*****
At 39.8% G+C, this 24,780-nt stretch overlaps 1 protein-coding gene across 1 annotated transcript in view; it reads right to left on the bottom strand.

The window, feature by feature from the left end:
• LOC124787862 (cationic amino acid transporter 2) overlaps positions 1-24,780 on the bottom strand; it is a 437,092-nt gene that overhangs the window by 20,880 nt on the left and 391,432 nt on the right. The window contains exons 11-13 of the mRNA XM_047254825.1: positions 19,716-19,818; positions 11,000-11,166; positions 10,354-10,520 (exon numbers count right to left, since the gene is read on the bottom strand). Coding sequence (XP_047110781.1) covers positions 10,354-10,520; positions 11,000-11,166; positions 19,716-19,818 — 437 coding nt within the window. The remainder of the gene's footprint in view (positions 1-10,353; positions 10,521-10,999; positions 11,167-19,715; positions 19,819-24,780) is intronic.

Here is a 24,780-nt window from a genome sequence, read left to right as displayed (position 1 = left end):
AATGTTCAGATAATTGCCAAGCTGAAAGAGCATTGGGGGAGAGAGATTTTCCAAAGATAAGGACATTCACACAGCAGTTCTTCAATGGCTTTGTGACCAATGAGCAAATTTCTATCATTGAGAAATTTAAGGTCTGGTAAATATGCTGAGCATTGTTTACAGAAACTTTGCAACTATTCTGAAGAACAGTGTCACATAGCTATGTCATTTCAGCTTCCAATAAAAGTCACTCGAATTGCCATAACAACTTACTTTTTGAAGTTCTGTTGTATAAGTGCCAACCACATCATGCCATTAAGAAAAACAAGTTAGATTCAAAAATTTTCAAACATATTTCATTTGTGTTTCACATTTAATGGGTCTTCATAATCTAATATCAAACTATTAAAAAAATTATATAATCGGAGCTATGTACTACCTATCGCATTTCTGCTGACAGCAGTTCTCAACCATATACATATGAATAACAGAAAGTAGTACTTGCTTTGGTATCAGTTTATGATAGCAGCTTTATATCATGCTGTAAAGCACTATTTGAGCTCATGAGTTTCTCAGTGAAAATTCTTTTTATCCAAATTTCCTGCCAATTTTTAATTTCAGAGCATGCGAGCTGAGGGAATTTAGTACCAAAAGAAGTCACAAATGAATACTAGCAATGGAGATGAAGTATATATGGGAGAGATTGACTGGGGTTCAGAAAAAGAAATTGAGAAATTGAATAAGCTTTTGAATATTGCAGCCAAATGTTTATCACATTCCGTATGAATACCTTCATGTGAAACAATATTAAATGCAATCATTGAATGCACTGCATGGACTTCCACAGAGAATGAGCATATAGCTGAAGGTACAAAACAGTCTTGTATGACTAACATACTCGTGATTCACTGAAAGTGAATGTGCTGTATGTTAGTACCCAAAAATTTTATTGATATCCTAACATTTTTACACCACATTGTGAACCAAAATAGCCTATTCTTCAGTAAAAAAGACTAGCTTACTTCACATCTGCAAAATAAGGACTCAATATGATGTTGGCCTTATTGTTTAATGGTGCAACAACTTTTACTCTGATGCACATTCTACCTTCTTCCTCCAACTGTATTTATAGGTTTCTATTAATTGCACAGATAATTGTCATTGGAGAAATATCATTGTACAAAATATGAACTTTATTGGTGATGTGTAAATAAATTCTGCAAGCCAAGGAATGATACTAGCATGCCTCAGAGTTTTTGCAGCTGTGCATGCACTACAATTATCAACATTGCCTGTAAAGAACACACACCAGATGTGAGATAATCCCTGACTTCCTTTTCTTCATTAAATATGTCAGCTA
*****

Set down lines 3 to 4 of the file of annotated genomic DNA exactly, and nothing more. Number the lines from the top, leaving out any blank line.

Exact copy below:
• LOC124787862 (cationic amino acid transporter 2) overlaps positions 1-24,780 on the bottom strand; it is a 437,092-nt gene that overhangs the window by 20,880 nt on the left and 391,432 nt on the right. The window contains exons 11-13 of the mRNA XM_047254825.1: positions 19,716-19,818; positions 11,000-11,166; positions 10,354-10,520 (exon numbers count right to left, since the gene is read on the bottom strand). Coding sequence (XP_047110781.1) covers positions 10,354-10,520; positions 11,000-11,166; positions 19,716-19,818 — 437 coding nt within the window. The remainder of the gene's footprint in view (positions 1-10,353; positions 10,521-10,999; positions 11,167-19,715; positions 19,819-24,780) is intronic.

Here is a 24,780-nt window from a genome sequence, read left to right as displayed (position 1 = left end):